I’m not sure what you are getting at here... I will continue to use sunscreen and continue to swim in a swimsuit. Female 40

My response is that the company is too lazy to innovate to make new fabrics that don’t use PFAS. Female 25

I typically put sunscreen on prior to dressing to prevent staining and I try to avoid sunscreen coming in contact with my clothing but when it does stain I see it as a sign that I’m using my swimsuits or workout gear properly and not for fashion. Male 49

Switch to a biodegradable sunscreen like zinc oxide. Switch swimsuits. Buy swimsuits made from recycled plastics. Forever chemicals have to be out of our systems! Female 52

Sunshirt over bathing suit. Female 32

I won’t be upset because I don’t think we should have forever chemicals in anything we own or purchase and I look down on brands who use such chemicals in their products. It’s not safe for me or my family. Female 36

It won’t change/effect what I buy or wear. Male 35

That is fine, If it were common, I would go for more swimsuits that does not show stains. I would not overall be bothered in the long run. It is just something to get used to. Female 25

I’m excited that there is a possibility of a ban on “forever chemicals.” I already use organic mineral zinc sunscreen that stains my clothing. I just have to be careful or wear darker clothing. Male 54

I think having less PFAS will be good for all. People just need to be less concerned and not return merchandise…that’s what’s really wasteful. Male 52

Heck Ya! I will pay for that. Forever chemicals scare me. Male 43

I support the ban of forever chemicals, and I hope that apparel brands can create functional, stylish, and durable items without them. I will prioritize spending my money on brands that last and if I find one that doesn’t I won’t blast them or hate them, but I will not purchase from them again. Female 35

Won’t like it but likely won’t change my behavior. Government solutions commonly create a new problem.
Male 51

I don’t think it really matters. I’m underwater. I’m on the beach I don’t think it really matters. Female 50

I will be alright with it as long as I am made aware of it. Maybe will also look for sunscreens that are less likely to stain swimsuits. Male 43

I am all for the government banning the use of forever chemicals. I believe there needs to be a lot more research done by manufacturers to identify and/or create alternative materials. Female 40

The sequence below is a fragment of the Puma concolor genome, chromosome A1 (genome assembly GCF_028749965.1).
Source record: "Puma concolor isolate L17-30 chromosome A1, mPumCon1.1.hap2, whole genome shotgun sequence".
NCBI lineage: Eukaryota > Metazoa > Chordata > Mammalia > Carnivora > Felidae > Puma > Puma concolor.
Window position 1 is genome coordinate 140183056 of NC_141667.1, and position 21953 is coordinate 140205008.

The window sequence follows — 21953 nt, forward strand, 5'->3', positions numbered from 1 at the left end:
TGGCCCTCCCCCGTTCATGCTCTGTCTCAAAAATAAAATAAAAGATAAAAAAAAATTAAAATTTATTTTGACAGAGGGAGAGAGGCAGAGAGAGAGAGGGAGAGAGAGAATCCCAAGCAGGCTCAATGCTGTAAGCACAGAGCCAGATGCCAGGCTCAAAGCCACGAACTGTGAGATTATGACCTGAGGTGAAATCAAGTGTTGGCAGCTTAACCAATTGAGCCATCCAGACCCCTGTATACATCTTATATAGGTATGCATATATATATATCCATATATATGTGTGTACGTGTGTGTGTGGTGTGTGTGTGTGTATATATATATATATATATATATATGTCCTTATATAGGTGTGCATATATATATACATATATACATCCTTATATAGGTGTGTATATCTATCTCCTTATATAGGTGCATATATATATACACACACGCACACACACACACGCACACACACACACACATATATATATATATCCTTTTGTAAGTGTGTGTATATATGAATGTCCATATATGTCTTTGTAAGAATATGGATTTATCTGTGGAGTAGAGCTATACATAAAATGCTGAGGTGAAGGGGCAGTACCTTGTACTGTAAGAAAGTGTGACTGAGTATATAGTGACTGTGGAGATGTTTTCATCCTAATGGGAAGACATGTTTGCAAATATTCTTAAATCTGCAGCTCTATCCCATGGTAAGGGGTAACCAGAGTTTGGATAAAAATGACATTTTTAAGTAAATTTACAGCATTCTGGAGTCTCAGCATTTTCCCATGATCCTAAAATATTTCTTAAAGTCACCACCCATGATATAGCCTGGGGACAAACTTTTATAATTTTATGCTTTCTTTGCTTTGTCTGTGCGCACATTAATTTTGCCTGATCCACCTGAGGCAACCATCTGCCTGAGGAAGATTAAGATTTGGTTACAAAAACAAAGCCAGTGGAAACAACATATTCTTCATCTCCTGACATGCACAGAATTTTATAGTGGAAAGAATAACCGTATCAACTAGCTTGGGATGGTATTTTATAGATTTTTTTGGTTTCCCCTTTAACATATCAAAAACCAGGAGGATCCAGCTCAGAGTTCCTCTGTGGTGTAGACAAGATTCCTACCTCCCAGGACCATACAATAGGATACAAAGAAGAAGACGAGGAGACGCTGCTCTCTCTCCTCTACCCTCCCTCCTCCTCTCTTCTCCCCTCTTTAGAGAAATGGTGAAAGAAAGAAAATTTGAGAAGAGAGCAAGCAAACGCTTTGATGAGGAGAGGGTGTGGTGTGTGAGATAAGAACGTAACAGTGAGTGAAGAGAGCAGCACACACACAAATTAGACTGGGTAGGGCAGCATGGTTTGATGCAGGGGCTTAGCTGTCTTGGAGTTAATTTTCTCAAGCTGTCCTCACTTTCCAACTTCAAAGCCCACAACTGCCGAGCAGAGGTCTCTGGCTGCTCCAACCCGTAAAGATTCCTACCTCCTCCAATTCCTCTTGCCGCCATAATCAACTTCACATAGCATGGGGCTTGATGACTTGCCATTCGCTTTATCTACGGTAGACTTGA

I can buy a new swimsuit, but we cannot buy a new planet. Male 60

Either won’t buy the suit or not use sunscreen. Male 43

Hmm. Guess I’d like for the staining to later become part of the overall swimsuit. The more you wear it, the more sunscreen stains it. The cooler the design. Add it as a feature vs a negative. Male 34

I’m 100% for it. We have to stop convenience at the sake of the planet we live on. Consumers have to say no or it will just continue. Inform me about the changes I should expect and I will accept it and make the choice. Female 39

My response would be: I won’t be buying expensive swim suits anymore and If I do I will be very careful applying the sunscreen, I won’t wear any, or I’ll hope to find a sunscreen that doesn’t stain. Female 29

It’s a swimsuit! I have bigger issues to be concerned with. Male 56

My technical gear, especially SPF rating shirts and base layers already stain from sunscreen. Male 37

It will be extremely frustrating if material is easily stained by a sunscreen then there should be a requirement that the government also look into the chemicals in sunscreen that causes such damage to material and the impact it has on our skin. Female 36

I’d be sad about it and would probably not pay as much for swimsuits knowing that they’d have to be replaced often. Female 29

Wear a sun shirt instead of sunscreen. Sunscreen companies can be more innovative. Male 34

I’ll continue to buy clothes that hide stains well, like I already do. NBD. Male 42